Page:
How to solve the climate crisis: No longer accepting the things we cannot change, but changing the things we cannot accept
They say hindsight is 20/20. As the end of year approaches, I urge you to reflect on your actions and their consequences, and take extreme ownership – not only in what you already do, but in what more you can do. If we all do this, collectively, we will make a proper start to solving the climate crisis.
Sometimes numbers tell a story better than words or images. After the UN Climate Change Conference (COP26) in Glasgow in 2021, the number that stands out for me is two.
At 2°C above pre-industrial temperatures, we lose 99% of our coral reefs.
It’s easy to turn that number into a picture – but it isn’t a pretty one. Just imagine every vibrant, colourful, diverse, complex, multidimensional coral reef in the world bleached white and lifeless. Gone forever.
No more waving anemones, no more electric-coloured fish darting in and out of crevices, no more eels hiding in holes waiting to ambush. There will be nothing left to hunt. Nothing left to eat. That’s what lifeless means. Not just for the oceans, but for all of us.
We had the opportunity in Glasgow to put an end date to coal use globally, and we didn’t do it. If we had, it would have sent a strong message to the markets that change is coming.
Instead, leaders who should have made binding commitments simply kicked the can down the road. We have lost another year and we shrug it off as if we had all the time in the world.
What’s another year?
Let’s take another number: 200. That’s the number of species going extinct every day at the current rate. Two hundred per day!
You can do the maths yourself and work out how many species will be gone in a year. The world faces an environmental catastrophe and we are in paralysis.
Catastrophic change is a hard thing for the human mind to comprehend. Day follows night, the moon waxes and wanes. These things have always been. It is this predictability that allows us to grow crops, to plan futures.
Everything we have achieved as the human race in the past 10,000 years was enabled by climatic stability. During this time, the temperature has not wavered by more than 1.5°C.
Do not accept
But not everyone is frozen into inaction. My most memorable COP26 moment happened outside the conference halls, when I joined more than 100,000 people marching through the streets of Glasgow in the pouring rain. There were young people and old people, mothers with children, Scots in kilts playing bagpipes and indigenous leaders who had travelled very far to be there.
One banner stood out for me. It was a clever rephrasing of the Serenity Prayer: “I am no longer accepting the things I cannot change. I am changing the things I cannot accept.”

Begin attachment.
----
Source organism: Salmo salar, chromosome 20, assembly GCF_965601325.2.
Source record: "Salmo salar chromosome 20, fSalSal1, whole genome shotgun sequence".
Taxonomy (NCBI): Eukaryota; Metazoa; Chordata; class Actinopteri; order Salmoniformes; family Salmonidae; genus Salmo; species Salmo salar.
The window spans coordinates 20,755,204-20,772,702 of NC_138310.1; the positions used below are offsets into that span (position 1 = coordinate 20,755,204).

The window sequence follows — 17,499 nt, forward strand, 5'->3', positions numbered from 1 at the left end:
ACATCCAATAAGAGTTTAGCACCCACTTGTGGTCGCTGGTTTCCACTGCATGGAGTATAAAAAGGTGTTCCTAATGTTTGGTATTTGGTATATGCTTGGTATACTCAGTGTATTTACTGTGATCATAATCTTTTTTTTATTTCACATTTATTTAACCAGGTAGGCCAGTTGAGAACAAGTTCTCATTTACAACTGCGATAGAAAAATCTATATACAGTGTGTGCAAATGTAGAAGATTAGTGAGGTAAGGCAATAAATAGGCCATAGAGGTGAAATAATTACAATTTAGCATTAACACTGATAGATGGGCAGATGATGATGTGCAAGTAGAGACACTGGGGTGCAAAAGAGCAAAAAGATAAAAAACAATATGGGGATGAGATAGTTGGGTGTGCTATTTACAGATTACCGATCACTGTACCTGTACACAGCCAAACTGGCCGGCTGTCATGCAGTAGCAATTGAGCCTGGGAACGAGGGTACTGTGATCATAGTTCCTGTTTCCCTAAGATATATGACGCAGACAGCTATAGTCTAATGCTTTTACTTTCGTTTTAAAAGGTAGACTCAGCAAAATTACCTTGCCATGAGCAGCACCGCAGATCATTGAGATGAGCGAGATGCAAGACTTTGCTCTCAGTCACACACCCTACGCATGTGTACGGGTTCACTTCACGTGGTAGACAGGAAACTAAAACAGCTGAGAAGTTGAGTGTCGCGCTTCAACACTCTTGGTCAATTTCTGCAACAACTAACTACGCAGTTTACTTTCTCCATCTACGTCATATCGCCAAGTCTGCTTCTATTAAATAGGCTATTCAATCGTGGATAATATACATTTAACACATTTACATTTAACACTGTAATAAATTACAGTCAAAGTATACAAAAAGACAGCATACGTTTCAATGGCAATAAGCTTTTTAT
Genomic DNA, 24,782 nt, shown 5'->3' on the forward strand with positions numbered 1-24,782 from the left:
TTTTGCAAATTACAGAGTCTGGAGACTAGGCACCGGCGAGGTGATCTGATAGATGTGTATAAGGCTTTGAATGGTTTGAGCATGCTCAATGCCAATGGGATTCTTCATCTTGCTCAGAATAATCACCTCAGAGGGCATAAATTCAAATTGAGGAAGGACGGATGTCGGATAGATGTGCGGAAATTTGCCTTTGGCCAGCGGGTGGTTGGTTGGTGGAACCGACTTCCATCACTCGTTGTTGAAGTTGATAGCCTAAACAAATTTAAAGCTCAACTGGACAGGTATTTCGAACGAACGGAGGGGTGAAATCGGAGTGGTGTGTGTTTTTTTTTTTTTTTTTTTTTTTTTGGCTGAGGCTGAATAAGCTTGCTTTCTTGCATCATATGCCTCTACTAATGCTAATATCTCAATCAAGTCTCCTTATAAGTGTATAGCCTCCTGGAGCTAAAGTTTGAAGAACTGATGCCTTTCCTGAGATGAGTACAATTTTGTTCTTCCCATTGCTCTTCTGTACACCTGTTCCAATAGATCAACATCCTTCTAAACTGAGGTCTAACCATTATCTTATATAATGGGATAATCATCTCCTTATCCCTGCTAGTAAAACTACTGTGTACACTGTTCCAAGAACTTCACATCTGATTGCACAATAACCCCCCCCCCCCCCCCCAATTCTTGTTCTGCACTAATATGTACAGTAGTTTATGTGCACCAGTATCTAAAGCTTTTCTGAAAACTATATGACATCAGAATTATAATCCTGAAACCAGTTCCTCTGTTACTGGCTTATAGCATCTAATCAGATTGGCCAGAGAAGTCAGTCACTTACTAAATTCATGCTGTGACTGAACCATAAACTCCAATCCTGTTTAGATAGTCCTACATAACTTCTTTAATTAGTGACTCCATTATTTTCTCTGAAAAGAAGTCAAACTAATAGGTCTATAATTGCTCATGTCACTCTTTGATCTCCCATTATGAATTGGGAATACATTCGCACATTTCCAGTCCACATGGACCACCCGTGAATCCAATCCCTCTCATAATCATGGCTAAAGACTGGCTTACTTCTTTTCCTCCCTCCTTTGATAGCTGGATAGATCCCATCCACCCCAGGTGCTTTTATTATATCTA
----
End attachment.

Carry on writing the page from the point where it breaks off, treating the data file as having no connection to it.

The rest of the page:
I cannot accept that we will lose all the coral reefs in the world.
How do I feel at the end of 2021, as the year runs down and time is running out?
I keep coming back to a single phrase: “Start at your feet.” Those wise words are not mine; they are from my friend, environmental activist Afroz Shah.
Afroz started a movement when he began clearing the mountains of trash on his local Mumbai beach. It was a huge task, but rather than be overwhelmed by the scale of the problem, he started where he was with regular weekend cleans. He is still going, 347 weekends later. His consistency and dedication over more than six years didn’t just bring back sandy beaches – they started a sea change.
Afroz took extreme ownership of a problem he could have shrugged off as someone else’s responsibility. He took a stand. He inspired a community. His action was contagious.
As the end of year approaches, I urge you to reflect on your actions and their consequences, and take extreme ownership – not only in what you already do, but in what more you can do. If we all do this, collectively, we will make a proper start to solving the climate crisis.
If we don’t, the crisis will not just be the defining issue of our generation but of future generations.
Start where you are. Make a difference where you can. Connect with nature. We protect what we love. So cherish it; heal it. It is not yet too late for that.
Alone, it may feel like a drop in the ocean; together we can bring about a mighty sea change. DM/OBP
Lewis Pugh is an ocean advocate and a pioneer swimmer. He frequently swims in vulnerable ecosystems to draw attention to their plight. Pugh was the first person to complete a long-distance swim in every ocean of the world. In 2010, the World Economic Forum named him a Young Global Leader and in 2013 the UN Environment Programme appointed him Patron of the Oceans.